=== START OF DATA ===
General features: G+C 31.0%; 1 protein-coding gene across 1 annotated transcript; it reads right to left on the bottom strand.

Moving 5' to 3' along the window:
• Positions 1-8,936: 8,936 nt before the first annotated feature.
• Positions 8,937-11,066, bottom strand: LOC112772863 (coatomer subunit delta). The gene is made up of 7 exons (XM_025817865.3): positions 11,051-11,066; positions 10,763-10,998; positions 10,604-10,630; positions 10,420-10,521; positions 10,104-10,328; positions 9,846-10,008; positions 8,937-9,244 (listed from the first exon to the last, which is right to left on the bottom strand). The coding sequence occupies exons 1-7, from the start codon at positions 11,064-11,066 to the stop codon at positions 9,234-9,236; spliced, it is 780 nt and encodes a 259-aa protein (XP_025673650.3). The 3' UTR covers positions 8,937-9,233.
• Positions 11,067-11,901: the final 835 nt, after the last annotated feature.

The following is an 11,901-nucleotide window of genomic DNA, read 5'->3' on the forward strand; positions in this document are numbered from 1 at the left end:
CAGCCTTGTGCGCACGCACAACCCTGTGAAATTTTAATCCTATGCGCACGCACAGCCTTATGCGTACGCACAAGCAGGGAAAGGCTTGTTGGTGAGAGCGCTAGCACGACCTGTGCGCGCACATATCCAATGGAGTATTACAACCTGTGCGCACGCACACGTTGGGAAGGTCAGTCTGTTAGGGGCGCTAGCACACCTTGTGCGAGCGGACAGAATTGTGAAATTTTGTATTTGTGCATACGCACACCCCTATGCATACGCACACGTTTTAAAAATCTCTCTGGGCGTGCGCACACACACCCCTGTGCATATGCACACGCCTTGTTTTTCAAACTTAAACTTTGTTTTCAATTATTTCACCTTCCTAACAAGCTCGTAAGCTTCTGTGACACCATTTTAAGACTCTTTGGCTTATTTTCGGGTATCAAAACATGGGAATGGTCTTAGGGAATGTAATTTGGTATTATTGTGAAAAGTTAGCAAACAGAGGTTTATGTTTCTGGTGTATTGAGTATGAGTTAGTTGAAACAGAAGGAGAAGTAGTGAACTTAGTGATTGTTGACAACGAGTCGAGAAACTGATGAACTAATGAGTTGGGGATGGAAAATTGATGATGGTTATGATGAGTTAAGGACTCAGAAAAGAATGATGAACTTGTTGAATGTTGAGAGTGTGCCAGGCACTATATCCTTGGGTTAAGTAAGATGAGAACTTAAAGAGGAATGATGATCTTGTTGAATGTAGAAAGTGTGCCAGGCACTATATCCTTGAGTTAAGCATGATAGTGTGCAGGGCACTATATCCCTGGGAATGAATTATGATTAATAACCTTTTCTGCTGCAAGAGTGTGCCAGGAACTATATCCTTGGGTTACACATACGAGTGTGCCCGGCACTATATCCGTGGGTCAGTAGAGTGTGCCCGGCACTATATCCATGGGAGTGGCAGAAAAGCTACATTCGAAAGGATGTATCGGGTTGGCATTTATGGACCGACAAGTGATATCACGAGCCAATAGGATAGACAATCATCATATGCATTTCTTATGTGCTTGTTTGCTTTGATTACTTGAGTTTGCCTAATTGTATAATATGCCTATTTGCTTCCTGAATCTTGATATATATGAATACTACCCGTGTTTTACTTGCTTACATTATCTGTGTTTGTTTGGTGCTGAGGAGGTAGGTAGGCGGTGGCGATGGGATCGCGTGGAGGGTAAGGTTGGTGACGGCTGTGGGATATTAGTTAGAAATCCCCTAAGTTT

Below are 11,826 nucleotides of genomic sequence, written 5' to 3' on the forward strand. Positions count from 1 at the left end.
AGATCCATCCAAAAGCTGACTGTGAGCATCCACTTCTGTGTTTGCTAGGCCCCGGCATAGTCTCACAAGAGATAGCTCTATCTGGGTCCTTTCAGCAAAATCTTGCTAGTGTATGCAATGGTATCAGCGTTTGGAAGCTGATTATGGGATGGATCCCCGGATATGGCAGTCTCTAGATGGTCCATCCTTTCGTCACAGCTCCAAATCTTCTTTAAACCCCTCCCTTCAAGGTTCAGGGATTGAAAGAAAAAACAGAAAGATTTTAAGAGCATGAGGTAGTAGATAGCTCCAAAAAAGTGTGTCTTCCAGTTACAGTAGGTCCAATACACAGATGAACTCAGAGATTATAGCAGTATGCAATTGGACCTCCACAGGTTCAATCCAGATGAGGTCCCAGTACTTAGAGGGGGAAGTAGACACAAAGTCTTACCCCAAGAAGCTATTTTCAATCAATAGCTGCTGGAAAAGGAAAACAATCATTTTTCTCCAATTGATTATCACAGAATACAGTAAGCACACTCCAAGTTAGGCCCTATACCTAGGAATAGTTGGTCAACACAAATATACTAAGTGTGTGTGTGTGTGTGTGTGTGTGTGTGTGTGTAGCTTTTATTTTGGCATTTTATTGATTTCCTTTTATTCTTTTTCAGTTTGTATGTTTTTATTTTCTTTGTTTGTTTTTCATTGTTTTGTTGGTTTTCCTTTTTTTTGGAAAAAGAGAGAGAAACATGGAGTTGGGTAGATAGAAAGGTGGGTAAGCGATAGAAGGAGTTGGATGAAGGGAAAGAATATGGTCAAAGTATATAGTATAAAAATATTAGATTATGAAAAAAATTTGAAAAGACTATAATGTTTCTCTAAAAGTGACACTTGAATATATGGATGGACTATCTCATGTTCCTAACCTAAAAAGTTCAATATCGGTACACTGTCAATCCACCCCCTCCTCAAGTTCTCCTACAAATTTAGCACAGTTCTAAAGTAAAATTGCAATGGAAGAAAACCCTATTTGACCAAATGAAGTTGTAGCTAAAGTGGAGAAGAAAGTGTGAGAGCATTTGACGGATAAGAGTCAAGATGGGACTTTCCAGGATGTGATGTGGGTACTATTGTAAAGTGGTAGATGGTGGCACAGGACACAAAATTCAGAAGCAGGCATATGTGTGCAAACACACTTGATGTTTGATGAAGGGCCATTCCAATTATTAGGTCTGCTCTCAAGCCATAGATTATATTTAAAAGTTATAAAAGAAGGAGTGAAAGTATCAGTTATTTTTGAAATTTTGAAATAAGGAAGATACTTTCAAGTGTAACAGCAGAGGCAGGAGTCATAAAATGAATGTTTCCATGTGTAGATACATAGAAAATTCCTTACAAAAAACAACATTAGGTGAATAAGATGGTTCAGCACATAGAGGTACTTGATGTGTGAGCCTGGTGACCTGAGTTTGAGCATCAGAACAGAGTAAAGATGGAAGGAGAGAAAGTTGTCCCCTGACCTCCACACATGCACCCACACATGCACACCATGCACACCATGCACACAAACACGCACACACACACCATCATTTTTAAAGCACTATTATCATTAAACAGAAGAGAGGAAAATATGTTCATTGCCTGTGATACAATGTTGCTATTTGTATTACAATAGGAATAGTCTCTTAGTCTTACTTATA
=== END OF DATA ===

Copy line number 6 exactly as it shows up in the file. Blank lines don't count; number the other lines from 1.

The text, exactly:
The following is an 11,901-nucleotide window of genomic DNA, read 5'->3' on the forward strand; positions in this document are numbered from 1 at the left end: